Al Gore and Leo DiCaprio are going to have to take a lot more trans-oceanic plane trips before they manage to put a dent in the bone-bruising chill that greets us every morning in Minneapolis this time of year. But while there's nothing we can do to avoid the snow, sleet, and ice, we can avoid the even-worse-than-usual traffic and parking-space hunts that come with them. How? By continuing to ride our bikes to work, even in the face of sub-zero temperatures.
How do we pull this off without looking like we're about to engage in some heavy breathing with a couple of broad-shouldered Scandinavian beauties at the Winsport Olympic Luge Track? We lay out our strategy below.
2. Nannini "TT" Goggles. Made for motorcyclists but adopted by cyclists looking for a stylish way to keep your eyelids from freezing shut.
TORSO & LEGS
3. Smartwool Baselayer underneath a 8 Wool Turtleneck. A baselayer under a jacket is all we usually need in anything above 10°F but it was -6°F this morning so we layered with a wool turtleneck. 8 makes a stylish one, with value.
4. Love Moschino Long Down Puffer. Down blazer-style jackets and some days even down shirts work for Minneapolis winter commuting. But not this neo-Polar Vortex shit. At anything below 0°F we pull out the long down puffer. Jack Frost may nip at your nose, but first he nips at your toes, then, surprisingly, your ass. Having goose feather coverage back there helps prevent his bite.
5. Smartwool Baselayer underneath Naked and Famous Snowpant Denim. Naked and Famous is responsible for some of the most important innovations in the history of denim, like scratch and sniff raspberry scented jeans. But their all-time best effort is the discontinued Snowpant Denim, a deep indigo wash treated with a waterproof and wind-resistant coating, and lined in comfy fleece. Look for them on eBay and try to grab them before we do.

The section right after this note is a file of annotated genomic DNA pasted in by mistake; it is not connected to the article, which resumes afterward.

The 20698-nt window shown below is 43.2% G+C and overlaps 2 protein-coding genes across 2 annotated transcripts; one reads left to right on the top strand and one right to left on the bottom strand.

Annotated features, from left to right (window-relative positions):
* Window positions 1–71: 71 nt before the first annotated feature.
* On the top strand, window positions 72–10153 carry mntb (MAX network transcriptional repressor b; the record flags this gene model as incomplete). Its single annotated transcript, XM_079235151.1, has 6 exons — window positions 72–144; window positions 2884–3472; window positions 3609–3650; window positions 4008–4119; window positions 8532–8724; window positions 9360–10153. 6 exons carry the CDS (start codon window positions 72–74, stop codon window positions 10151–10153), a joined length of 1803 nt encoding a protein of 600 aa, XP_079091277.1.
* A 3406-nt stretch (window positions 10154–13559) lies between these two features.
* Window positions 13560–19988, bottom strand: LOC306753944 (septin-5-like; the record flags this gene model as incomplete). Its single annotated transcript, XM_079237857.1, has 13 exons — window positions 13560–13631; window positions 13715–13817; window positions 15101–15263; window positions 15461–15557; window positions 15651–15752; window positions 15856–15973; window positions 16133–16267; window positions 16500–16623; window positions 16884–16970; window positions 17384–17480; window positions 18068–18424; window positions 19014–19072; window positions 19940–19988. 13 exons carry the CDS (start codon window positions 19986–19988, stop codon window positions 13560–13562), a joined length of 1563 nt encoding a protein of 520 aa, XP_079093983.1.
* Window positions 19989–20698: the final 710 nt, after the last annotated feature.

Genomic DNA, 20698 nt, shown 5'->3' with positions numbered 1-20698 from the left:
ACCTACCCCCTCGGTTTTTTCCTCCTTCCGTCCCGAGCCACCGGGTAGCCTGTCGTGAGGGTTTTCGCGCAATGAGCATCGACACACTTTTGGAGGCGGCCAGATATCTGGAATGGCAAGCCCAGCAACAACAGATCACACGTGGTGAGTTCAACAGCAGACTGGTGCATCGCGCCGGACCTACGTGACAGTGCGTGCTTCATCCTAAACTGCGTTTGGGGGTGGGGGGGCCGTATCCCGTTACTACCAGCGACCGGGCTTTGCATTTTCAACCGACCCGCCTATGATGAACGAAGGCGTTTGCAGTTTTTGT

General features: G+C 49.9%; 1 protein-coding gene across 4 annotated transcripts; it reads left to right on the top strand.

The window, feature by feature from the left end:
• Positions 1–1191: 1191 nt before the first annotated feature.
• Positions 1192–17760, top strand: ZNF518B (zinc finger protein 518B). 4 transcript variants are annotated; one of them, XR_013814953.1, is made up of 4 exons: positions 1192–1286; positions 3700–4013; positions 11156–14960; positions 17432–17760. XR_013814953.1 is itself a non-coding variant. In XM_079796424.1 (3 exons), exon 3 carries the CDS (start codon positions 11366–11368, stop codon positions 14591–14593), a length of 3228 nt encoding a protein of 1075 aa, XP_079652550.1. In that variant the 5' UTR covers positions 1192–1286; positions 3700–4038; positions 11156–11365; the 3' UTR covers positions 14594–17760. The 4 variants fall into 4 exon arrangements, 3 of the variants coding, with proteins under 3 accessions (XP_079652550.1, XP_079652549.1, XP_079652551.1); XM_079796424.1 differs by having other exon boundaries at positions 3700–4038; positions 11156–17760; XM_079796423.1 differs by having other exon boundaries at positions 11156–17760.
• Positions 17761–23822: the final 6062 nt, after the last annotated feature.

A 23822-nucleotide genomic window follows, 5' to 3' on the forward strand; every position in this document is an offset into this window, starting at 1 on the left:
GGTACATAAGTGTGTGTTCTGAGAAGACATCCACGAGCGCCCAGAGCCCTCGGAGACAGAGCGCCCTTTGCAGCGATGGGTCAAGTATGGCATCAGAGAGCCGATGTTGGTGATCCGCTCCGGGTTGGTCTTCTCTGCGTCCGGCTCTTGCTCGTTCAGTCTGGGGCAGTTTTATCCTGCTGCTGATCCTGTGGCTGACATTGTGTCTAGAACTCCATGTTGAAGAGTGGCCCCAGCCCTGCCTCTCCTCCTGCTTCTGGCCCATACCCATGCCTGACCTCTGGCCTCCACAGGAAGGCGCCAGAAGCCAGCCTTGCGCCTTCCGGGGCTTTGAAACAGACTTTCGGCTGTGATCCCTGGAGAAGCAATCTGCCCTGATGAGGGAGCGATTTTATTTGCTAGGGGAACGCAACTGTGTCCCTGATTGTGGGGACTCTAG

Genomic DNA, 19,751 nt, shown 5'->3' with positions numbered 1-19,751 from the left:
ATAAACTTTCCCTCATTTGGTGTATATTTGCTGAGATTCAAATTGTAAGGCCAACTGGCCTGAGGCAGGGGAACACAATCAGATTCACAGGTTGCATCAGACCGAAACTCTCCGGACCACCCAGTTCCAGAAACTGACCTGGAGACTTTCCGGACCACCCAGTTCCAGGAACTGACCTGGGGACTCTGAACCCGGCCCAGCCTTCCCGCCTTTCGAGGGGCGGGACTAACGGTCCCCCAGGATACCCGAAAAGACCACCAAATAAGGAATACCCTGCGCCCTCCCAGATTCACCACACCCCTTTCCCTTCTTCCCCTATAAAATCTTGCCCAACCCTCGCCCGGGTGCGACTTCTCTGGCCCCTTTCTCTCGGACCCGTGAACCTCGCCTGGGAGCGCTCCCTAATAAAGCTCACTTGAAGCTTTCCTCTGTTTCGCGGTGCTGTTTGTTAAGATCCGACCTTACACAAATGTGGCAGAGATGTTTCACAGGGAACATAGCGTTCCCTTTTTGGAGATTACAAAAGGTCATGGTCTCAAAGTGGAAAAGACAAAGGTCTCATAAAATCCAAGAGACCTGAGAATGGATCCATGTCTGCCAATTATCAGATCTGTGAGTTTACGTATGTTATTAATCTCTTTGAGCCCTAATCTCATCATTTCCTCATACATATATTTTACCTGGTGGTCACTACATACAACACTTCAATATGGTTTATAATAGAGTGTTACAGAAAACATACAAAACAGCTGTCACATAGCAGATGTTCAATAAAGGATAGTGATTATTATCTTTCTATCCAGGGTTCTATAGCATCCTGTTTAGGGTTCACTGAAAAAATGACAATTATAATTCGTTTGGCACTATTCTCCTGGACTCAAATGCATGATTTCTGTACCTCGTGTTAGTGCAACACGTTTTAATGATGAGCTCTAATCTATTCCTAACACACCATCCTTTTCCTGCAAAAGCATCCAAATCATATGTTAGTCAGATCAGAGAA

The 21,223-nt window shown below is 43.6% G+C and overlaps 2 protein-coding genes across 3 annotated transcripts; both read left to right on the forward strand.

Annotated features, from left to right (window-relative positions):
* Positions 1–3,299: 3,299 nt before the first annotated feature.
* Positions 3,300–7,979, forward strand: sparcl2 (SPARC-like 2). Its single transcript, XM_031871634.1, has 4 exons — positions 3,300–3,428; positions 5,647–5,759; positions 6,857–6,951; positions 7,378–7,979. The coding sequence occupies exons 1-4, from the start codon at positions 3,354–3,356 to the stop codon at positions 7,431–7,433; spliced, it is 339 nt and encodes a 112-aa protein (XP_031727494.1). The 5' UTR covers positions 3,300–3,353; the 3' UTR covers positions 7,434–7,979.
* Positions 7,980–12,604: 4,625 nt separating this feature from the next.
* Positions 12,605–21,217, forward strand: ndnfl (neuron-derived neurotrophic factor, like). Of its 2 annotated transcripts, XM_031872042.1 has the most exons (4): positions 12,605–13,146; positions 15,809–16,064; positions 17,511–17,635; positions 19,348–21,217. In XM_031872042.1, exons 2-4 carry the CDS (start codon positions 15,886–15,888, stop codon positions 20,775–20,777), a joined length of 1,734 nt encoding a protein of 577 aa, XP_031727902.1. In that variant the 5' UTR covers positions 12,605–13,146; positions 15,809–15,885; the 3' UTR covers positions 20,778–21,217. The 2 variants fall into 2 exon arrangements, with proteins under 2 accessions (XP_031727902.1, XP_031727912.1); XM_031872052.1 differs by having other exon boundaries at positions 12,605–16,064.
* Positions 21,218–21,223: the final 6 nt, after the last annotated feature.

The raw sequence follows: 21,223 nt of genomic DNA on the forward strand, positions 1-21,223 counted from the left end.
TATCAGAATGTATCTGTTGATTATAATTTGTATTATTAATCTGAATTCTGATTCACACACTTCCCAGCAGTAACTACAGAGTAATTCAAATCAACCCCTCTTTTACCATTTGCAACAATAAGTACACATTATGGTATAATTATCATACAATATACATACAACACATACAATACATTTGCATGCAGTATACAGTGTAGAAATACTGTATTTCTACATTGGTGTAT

6. Wigens Bear Claw Gloves The synthetic lobster claw gloves you see most winter commuters wearing are neither a warmth nor a dexterity match for these Swedish leather and fur marvels. Unfortunately Wigens seems to have stopped making them. Set up an eBay alert.
Minnesota-based 45NRTH makes the popular Wölvhammer commuter boot, but they're nearly as heavy as a pair of Pacs, only rated to 0°F, and don't abide by our un-gear aesthetic. After several years of trial and error we've concocted a 4-step footwear solution that's fairly lightweight and can hold up to a 45 minute commute at -20°F.
Darn Tough Hunting Socks. Not all wool socks are created equal. We've tried a dozen different brands and Darn Tough are the best. Made in Vermont.
Q: I'll be attending a corporate holiday party with a "black and white semi-formal attire or LA cocktail attire" dress code. Can I get some suggestions? I don't want to look like a broken groom who was just left at the alter. Thanks. —Gerard